-> c:a 1987 Ignore most patent filings from foreign actors, but accept the same patent if a domestic company later files it (even if it is an verbatim copy of the foreign patent filing). If the first party then show their foreign patents and their first, refused, patent application, ignore them. If a foreign entity tries to uphold a US patent (bought, because it was almost impossible for foreign entities to get patents accepted in USA), ignore them.
  -> Today. Accept all patents from US based entities, no matter how crappy they are. Ignore all patents filings from foreign entities, if you can get away with it. If a foreign entity tries to uphold a US patent, ignore them and obstruct them with legal technicalities.

Haha, oops :) (5, Interesting)

youn (1516637) | more than 2 years ago | (#38454822)

hopefully the us gets an incentive to fix the patent system. China is as entitled to patents as any other country... but the fact that the usa does not want to be deadlocked by china may give an incentive to fix the patent system :)

Re:Haha, oops :) (1)

the eric conspiracy (20178) | more than 2 years ago | (#38454970)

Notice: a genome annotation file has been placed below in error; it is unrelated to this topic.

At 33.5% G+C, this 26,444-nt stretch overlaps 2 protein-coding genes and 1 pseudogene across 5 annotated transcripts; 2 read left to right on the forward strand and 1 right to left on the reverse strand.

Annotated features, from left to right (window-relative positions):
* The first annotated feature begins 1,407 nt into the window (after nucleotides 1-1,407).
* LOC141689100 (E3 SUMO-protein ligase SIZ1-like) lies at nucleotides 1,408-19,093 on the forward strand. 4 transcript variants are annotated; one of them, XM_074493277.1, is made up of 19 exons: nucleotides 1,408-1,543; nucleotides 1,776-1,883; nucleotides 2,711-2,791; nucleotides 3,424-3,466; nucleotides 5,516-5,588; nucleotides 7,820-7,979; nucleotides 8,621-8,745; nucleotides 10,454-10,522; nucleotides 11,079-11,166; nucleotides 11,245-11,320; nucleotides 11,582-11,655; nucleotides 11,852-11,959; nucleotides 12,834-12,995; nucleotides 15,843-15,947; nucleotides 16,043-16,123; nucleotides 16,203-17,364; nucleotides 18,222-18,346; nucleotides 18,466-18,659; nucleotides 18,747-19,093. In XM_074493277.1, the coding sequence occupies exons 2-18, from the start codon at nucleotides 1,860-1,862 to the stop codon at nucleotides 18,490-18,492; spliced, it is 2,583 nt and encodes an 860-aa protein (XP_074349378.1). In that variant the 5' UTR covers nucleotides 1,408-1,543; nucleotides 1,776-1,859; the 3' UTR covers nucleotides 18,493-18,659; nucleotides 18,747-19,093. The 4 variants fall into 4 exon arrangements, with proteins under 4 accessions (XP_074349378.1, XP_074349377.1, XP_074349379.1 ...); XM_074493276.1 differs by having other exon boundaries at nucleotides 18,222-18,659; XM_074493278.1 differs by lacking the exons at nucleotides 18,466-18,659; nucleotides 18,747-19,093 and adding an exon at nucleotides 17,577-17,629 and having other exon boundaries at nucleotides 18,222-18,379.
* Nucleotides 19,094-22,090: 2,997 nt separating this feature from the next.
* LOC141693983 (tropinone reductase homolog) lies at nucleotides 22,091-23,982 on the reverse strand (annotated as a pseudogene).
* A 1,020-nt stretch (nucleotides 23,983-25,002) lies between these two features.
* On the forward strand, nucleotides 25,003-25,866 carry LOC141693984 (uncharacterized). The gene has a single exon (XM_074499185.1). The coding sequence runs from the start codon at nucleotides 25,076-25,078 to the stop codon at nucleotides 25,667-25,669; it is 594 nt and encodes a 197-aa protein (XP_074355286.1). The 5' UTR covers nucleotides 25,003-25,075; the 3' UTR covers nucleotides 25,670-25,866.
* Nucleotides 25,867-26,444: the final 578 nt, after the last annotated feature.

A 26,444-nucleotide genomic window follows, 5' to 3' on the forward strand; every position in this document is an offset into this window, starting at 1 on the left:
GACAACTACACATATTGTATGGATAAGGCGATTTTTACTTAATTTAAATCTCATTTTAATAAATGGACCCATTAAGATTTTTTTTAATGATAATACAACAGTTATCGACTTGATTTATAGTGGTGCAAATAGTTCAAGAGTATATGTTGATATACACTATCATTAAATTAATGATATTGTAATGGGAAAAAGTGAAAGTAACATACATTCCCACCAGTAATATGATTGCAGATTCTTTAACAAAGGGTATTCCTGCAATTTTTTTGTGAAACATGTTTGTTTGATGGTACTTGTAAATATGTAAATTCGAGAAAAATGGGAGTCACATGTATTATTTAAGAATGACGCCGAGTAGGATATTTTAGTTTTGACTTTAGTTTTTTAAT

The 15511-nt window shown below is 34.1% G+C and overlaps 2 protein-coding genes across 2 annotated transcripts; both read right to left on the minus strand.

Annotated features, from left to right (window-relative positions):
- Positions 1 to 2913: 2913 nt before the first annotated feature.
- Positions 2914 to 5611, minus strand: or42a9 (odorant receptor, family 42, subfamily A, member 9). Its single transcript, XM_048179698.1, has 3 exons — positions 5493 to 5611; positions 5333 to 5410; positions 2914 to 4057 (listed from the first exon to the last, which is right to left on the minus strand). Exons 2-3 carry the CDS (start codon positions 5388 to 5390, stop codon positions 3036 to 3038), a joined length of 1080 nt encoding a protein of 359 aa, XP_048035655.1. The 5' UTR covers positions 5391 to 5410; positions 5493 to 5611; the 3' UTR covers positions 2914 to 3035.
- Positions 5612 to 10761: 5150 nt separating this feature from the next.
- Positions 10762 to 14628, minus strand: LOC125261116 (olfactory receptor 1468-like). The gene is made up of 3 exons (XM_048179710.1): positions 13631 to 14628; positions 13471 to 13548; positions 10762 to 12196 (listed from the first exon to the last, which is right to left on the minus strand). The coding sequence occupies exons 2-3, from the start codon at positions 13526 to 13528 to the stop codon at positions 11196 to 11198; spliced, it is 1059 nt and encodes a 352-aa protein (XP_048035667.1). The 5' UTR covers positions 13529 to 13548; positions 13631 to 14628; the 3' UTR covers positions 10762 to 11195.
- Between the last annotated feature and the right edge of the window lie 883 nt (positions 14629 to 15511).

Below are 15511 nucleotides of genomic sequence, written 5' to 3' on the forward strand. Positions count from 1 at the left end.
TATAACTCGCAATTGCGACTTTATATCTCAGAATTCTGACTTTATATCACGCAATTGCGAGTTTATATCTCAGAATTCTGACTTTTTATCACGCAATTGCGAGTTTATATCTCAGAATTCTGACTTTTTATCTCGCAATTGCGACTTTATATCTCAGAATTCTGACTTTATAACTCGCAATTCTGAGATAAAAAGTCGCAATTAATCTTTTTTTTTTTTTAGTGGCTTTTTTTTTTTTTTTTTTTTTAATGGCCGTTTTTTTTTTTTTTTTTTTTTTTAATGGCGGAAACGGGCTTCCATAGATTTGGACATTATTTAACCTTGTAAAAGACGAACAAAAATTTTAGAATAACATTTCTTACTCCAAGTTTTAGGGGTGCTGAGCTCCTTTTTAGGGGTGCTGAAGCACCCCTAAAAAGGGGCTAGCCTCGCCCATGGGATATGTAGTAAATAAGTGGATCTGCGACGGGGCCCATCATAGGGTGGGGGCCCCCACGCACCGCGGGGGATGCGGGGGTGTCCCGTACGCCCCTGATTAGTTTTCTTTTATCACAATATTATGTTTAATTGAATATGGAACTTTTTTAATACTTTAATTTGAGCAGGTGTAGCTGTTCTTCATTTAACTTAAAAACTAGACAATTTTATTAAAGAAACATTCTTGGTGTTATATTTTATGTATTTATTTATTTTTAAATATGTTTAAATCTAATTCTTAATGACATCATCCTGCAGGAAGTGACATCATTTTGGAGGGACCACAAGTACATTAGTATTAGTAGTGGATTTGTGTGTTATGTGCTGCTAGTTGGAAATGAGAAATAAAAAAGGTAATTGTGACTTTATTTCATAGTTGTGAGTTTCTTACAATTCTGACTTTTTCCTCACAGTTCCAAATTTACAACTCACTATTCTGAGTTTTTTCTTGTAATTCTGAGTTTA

These patents are being filed in the Chinese patent system.

Enforcement in China? Priceless.

Re:Haha, oops :) (1)

nzac (1822298) | more than 2 years ago | (#38455184)

These patents are being filed in the Chinese patent system.

Enforcement in China? Priceless.

If they let all patents though and enforce it, along with forcing Chinese manufacturers to provide cheep products to China then they can can lock the US and others out of ever equalizing the tech trade imbalance.
And since the government can control the courts they can influence the patents that stay valid.
Of course that's just the begging and it would annoy a lot of people.

Re:Haha, oops :) (1)

zippthorne (748122) | more than 2 years ago | (#38456320)

I'm curious how sending us stuff in exchange for only paper and never other stuff is harmful to us and helpful to them economically. Strategically, perhaps, but that's only if we ever go to war on opposing sides.

Re:Haha, oops :) (2)

nzac (1822298) | more than 2 years ago | (#38456856)

That paper is still good for buying stuff that makes there economy stronger. If you have paper to burn and totalitarian authority then you can fix anything economy related. They can just stop their citizens from buying expensive stuff from overseas.

You assume that the US would work if everyone though it was only paper. No one would trade oil, food and other stuff for paper. Just like no one would want just paper for their latest technology.

Also its "paper" that stops the Chinese factories from seizing the fab plants and selling everything without R&D costs.